The resultant oil/water emulsification can saturate the filter medium prematurely, highlighting the importance of the oil filter’s bypass valve. Naturally, if activated, lubricant still flows around the engine, albeit unfiltered. While this is undesirable, it is a preferred situation than starving the engine of oil. Furthermore, the issues associated with lockdown-style motoring highlights that decent filter capacity, bypass and anti-drain valves being to the correct specification, high-quality filtration medium and suitable anti-corrosion properties for metal canister designs are reasons why any garage should never fit less than OE quality filters.

Diesel filters

Diesel injection systems tend to be far less tolerant of impurities than those of petrol engines, hence why manufacturers pay more attention to the filtration aspects. Naturally, this demands that technicians do the same. As with petrol, diesel fuel oxidises if left within the tank for relatively long periods of time. Since 2011, pump fuel had to contain up to 7% bioethanol (hence the ‘B7’ label), which deteriorates faster than the alternative that is derived solely from crude oil. The result is greater quantities of gum and organic acids that can afflict the fuel filter. With the ‘eco’ bio-content providing both food and moisture sources, it is unsurprising that microbial growth promotes slime formation that also risks contaminating the fuel filter. Many of these issues tended not to have many consequences in pre-Covid times. Yet, with recent events making it more likely that fuel tanks do not receive a regular turnover of fresh diesel, expect to encounter such issues at service time, which you can help to prevent with more regular filter replacements. Should you notice slime within the filter canister, you may wish to recommend that owner considers a biocide fuel additive, such as that sold by Wynn’s.

Mahle and First Line acknowledge, however, that water contamination has always been an issue for diesel vehicles. This justifies why many fuel systems possess a water trap and a simple valve makes easy work of draining water from the canister. Yet, some of the latest designs are sealed, meaning that further dismantling might be required. A further consideration is that diesel fuel can solidify, should the vehicle be left standing for longer than six months. As neglected filters can block prematurely, due to all, or a combination of these factors, it is a wise idea to quote for a diesel filter change, even if the part was replaced only last year. Furthermore, as modern B7 diesel requires special care in storage, be extra vigilant if your customer tends not to use fuel station forecourts to refuel.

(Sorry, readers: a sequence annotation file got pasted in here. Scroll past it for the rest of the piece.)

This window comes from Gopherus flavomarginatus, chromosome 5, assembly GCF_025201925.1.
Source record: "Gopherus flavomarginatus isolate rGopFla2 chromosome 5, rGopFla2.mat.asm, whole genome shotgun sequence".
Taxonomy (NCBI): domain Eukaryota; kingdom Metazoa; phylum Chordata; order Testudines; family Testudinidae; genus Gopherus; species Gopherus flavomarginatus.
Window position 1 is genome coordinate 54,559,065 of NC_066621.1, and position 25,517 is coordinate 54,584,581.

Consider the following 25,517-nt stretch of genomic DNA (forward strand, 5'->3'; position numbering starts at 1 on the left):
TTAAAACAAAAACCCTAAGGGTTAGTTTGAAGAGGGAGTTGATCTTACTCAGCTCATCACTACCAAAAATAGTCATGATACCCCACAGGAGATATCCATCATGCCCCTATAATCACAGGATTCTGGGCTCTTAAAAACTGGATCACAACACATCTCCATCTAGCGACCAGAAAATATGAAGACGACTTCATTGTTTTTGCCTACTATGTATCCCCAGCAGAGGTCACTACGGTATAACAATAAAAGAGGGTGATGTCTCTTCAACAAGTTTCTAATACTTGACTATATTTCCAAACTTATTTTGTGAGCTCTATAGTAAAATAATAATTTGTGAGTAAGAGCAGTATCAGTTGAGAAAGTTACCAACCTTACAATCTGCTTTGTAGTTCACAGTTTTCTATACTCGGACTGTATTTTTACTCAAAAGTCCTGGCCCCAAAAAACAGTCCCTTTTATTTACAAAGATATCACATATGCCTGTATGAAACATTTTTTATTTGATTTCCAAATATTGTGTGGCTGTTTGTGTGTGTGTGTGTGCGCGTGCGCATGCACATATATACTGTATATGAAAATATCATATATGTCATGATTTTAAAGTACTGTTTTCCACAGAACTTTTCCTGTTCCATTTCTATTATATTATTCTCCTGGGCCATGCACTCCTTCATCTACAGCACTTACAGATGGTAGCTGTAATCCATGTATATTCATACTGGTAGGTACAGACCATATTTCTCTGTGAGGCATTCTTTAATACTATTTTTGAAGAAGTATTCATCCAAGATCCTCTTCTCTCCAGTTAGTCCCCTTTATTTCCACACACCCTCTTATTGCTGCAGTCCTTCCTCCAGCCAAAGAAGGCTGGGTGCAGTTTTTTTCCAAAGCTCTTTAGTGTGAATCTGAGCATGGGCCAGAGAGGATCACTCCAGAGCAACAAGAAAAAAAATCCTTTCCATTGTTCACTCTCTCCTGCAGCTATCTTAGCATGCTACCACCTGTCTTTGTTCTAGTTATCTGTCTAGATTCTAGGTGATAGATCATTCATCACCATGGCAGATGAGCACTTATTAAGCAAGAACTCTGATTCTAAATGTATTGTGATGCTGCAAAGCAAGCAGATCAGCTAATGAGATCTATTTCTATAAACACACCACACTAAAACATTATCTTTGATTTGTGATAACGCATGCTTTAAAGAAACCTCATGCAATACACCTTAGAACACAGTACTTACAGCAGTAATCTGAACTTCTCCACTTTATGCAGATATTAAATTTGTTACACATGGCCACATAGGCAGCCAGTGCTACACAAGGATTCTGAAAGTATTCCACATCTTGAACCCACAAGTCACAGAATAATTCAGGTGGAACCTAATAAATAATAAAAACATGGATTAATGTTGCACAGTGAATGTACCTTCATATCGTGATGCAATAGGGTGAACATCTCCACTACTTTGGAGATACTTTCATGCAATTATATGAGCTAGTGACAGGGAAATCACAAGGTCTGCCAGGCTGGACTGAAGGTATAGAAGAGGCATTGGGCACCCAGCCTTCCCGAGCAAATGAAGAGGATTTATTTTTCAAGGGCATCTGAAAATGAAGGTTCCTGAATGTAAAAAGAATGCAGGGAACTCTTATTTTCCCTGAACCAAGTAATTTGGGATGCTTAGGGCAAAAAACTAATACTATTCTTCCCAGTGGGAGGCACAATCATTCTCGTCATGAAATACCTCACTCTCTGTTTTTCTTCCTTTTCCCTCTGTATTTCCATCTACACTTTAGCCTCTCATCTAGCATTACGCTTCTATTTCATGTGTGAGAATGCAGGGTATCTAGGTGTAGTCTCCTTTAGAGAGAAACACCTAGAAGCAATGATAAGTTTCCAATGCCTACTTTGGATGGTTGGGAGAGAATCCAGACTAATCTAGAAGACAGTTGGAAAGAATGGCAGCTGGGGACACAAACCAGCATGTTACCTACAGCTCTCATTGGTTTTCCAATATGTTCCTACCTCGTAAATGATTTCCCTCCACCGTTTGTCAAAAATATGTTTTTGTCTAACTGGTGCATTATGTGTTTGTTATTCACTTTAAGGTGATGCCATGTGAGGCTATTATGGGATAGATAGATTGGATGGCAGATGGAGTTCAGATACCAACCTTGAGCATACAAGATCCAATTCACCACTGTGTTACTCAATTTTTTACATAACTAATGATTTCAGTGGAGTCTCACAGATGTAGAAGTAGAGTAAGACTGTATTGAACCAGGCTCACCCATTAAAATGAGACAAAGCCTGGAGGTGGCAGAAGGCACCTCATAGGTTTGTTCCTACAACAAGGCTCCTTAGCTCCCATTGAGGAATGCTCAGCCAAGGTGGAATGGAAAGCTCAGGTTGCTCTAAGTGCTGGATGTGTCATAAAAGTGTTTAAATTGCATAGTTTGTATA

Diesel Filter

Cabin filters

When confronted with the technical facts, your customers might be persuaded that lower mileages do not mean longer filter replacement intervals. Yet, urging them that the cabin filter also requires annual replacement might be harder, because it is seen more of a comfort feature and is less critical than filters that protect the engine and fuel systems. Or is it?

Apart from the health benefits of enhancing air quality within the vehicle as much as possible, a clean cabin filter aids the demisting system’s efficacy. While the car has been standing, especially outside during the autumn and winter months, Valeo adds that the cabin filter can still degrade. Deposits, such as tree sap and leaves can still fall onto the vehicle and block the HVAC system. This can lead to moisture penetrating the cabin filter and spores from the resultant mould is hardly something that should be blown into the passenger compartment during a pandemic.

All of the suppliers that lent their technical advice for this feature recommend annual cabin filter replacements, irrespective of mileage. To help you communicate this message to customers, First Line has produced a dedicated poster, which you can request, by e-mailing marketing@firstline.co.uk with ‘Cabin Filter Poster’ as your subject. Do not forget to include your name and address in the message.

While replacing a cabin filter twice in the same year might be too much for some customers to stomach, it might be
a worthwhile recommendation for drivers that still cover high mileages. Mahle advises that early spring and autumn are optimum replacement seasons, because a new filter is more likely to capture the burgeoning levels of pollen in the spring; subsequent renewal in the autumn ensures that these contaminations are not clogging the filter and restricting airflow into the vehicle, when the driver replies on rapid warming and window defogging to keep safe.

Cabin Filter

First Line provides wheel bearing fitting types

As there are different generations of wheel bearings, it’s important that technicians recognise and understand the distinctions between them. First Line, has therefore provided the following advice on the varying techniques that can be used when fitting them.

Generation 0

Technicians should always follow the manufacturer’s installation instructions, especially in relation to torque settings. Overtightening can often lead to excessive pre-load, whereas under tightening can result in excessive endplay, both of which may result in premature failure. First Line also recommends that technicians remove and install the bearings and race using suitable equipment that will provide an evenly distributed force across the whole surface area. Never directly impact the bearing or race as this may lead to irreparable damage.

Generation 1